Matthew 26: 52 “Put your sword back in its place,” Jesus said to him, “for all who draw the sword will die by the sword. 53 Do you think I cannot call on my Father, and he will at once put at my disposal more than twelve legions of angels?
I’ve been looking at stories of Simon Peter with great interest. While some may see the story of Peter attempting to walk on water (Matthew 14) as a demonstration of little faith, I see him as the only guy willing to try. But Jesus says to Peter: “Oh you of little faith, why did you doubt”. In Matthew 16:22 Peter rebukes Jesus for saying that he will suffer persecution and die: “Never, Lord. This shall never happen to you”. Poor Peter gets put back in his place by Jesus: “get behind me Satan”; none too subtle. I’m sure some of the other disciples were thinking the same thing, but once again it was Peter acting on it.
The scripture above comes not long after the last supper where Jesus tells Peter that he will deny him three times. Peter was hurt and says “even if all fall away, I will remain” (v33). And Peter had his chance to prove it the Garden of Gethsemane. The betrayer, Judas Iscariot, comes with his entourage, a mob with swords and clubs and what does Peter do, he draws his sword and lops off the ear of the servant of the high priest. I have no doubt that he would have fought to the death to protect Jesus, had the Lord not stopped it. And Peter’s reward for bravery, his reward for putting his life on the line for a friend: “Put your sword back in its place, for all who draw the sword will die by the sword.” Reprimanded again.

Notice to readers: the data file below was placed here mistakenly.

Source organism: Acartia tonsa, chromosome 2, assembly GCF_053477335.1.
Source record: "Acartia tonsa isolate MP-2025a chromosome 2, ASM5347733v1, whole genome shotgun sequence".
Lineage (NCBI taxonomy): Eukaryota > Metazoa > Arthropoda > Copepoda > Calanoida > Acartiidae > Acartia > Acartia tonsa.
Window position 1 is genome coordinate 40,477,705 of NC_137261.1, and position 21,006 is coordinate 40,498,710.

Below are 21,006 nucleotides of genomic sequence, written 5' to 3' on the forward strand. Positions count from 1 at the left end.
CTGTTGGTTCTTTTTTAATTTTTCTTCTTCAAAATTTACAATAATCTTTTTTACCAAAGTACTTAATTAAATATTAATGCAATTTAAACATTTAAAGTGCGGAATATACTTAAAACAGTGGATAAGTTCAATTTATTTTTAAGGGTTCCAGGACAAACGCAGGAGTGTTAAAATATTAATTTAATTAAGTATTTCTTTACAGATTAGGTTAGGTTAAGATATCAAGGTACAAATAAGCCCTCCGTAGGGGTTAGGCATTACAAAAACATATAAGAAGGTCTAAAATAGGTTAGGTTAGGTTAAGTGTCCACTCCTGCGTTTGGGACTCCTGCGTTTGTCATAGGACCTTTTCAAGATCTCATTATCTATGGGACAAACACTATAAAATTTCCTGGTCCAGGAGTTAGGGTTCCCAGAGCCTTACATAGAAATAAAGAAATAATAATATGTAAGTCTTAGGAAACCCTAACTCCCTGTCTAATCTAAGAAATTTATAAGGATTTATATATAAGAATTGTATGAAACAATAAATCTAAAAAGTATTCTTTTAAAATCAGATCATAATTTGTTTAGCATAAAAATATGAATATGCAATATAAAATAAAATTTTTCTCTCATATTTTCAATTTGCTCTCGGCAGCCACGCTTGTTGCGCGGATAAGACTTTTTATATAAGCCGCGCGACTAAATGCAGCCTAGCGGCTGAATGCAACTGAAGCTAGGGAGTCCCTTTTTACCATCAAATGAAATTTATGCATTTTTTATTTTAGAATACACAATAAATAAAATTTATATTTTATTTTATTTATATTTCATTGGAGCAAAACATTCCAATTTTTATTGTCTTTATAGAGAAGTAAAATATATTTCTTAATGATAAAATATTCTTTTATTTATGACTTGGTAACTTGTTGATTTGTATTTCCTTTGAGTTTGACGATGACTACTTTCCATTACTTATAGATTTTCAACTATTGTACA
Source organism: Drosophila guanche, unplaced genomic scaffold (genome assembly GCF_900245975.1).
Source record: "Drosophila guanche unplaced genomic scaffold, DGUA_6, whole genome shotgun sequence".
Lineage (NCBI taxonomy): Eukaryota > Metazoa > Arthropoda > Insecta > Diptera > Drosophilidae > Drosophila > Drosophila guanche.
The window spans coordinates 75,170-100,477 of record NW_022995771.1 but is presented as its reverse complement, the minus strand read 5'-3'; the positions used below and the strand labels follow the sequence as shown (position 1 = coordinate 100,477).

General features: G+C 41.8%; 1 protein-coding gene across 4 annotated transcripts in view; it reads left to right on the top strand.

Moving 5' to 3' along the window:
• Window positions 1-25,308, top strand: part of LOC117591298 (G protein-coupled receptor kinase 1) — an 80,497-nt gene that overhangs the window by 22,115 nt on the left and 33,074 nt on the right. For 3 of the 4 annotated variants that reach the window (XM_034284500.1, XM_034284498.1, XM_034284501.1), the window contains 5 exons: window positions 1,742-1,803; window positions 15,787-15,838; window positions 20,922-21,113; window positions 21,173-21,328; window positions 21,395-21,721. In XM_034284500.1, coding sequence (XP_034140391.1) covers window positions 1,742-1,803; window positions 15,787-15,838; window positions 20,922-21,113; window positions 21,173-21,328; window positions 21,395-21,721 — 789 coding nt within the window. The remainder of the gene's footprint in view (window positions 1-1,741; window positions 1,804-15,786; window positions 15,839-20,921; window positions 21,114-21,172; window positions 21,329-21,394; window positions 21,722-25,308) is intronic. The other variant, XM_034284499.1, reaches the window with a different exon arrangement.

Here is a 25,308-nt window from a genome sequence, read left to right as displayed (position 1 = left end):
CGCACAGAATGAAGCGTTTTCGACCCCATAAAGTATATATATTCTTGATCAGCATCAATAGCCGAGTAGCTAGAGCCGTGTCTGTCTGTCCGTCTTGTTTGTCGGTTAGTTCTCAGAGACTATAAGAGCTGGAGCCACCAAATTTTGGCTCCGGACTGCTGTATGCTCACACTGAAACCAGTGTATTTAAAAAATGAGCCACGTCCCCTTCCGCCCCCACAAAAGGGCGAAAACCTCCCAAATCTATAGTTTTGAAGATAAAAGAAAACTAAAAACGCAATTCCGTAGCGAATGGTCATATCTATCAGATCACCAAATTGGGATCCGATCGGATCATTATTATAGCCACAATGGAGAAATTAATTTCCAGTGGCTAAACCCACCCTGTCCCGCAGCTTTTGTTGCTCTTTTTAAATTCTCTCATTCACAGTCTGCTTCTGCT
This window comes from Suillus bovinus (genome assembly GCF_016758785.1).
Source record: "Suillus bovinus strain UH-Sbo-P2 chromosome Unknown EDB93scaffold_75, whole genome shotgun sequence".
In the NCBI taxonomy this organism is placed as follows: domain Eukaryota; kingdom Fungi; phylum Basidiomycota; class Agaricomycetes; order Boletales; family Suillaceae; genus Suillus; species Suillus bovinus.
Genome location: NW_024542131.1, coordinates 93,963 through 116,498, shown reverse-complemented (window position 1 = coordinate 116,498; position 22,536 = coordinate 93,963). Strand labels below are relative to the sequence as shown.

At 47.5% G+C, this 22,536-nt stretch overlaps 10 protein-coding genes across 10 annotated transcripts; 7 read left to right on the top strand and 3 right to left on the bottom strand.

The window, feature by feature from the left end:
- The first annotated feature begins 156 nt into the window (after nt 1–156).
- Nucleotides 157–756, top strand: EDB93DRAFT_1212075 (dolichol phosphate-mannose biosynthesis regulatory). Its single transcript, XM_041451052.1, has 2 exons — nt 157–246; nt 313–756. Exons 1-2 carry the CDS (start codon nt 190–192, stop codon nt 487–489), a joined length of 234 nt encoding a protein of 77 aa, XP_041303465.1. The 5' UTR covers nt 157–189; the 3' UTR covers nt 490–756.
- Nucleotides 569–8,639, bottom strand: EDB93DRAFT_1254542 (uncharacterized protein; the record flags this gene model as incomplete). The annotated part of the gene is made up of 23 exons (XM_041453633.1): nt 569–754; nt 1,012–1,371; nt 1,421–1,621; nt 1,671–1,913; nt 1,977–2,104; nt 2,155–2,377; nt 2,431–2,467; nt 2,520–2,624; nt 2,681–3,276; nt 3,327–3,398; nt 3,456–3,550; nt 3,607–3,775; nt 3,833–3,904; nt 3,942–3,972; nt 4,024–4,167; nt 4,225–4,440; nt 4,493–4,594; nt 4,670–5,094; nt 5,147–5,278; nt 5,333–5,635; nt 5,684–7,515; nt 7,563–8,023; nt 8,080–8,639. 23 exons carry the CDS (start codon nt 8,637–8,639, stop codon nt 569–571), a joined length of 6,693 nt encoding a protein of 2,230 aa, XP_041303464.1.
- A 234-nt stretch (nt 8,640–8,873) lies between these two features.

Peter has the stuff that most Hollywood heroes are made of. He has righteous indignation, he has courage. Peter rights wrongs. He fights the battles that no one else is willing to fight. So what is the problem? Why does he consistently get rebuked by Jesus?
Peter was fighting battles that Jesus did not ask him to fight. He was battling on the basis of his own human understanding and his own human abilities. And Peter learned his error in the most powerful way later in Matthew 26. Finally there was a battle that Jesus wanted him to fight, one which only required him to identify himself with Jesus. The great irony is that the powerful warrior, willing to stand up to a mob carrying clubs and swords, was unable to stand up to two girls and a few guys. Three times he denied his friend, the Lord. When he realized what he had done, “he went outside and wept bitterly”.
In my opinion, athletes are the modern day warrior. The pitch, the field, the ice is often described as the battle zone. Athletes will push themselves beyond exhaustion; push their physical and mental limits to win the battle. As a Christian Athlete, it is good to recognize this trait in yourself. It is a good and positive one, but like Peter we can use it to fight the wrong battles. I am constantly amazed to see strong Christian men and women roll over like wimps when they need to fight. They would lay their life down and fight to the bitter end if anyone tried to physically harm their spouse or children, but they are unwilling to lay down their life, swallow their pride and fight for their marriage that is disintegrating. “We’ve just grown out of love”. They are unwilling to fight for their children who are being lost to the world of lust and addictions. They are unwilling to fight their own battles of purity.
It is time that Christian Athletes unleash the warrior inside of them to fight God’s battles. It is time we fight for the family, fight for the abused, fight against the schemes of the enemy. Ephesians 6:12 says “For our struggle is not against flesh and blood, but against the rulers, against the authorities, against the powers of this dark world and against the spiritual forces of evil in the heavenly realms.” It is time that we fight the right battles. If you are married, fight for your spouse. If you have children fight for them. If you are young and single, fight for your purity so that when you do lead a family you will not be disqualified from the battle. Harness the inner warrior to fight God’s battles not yours.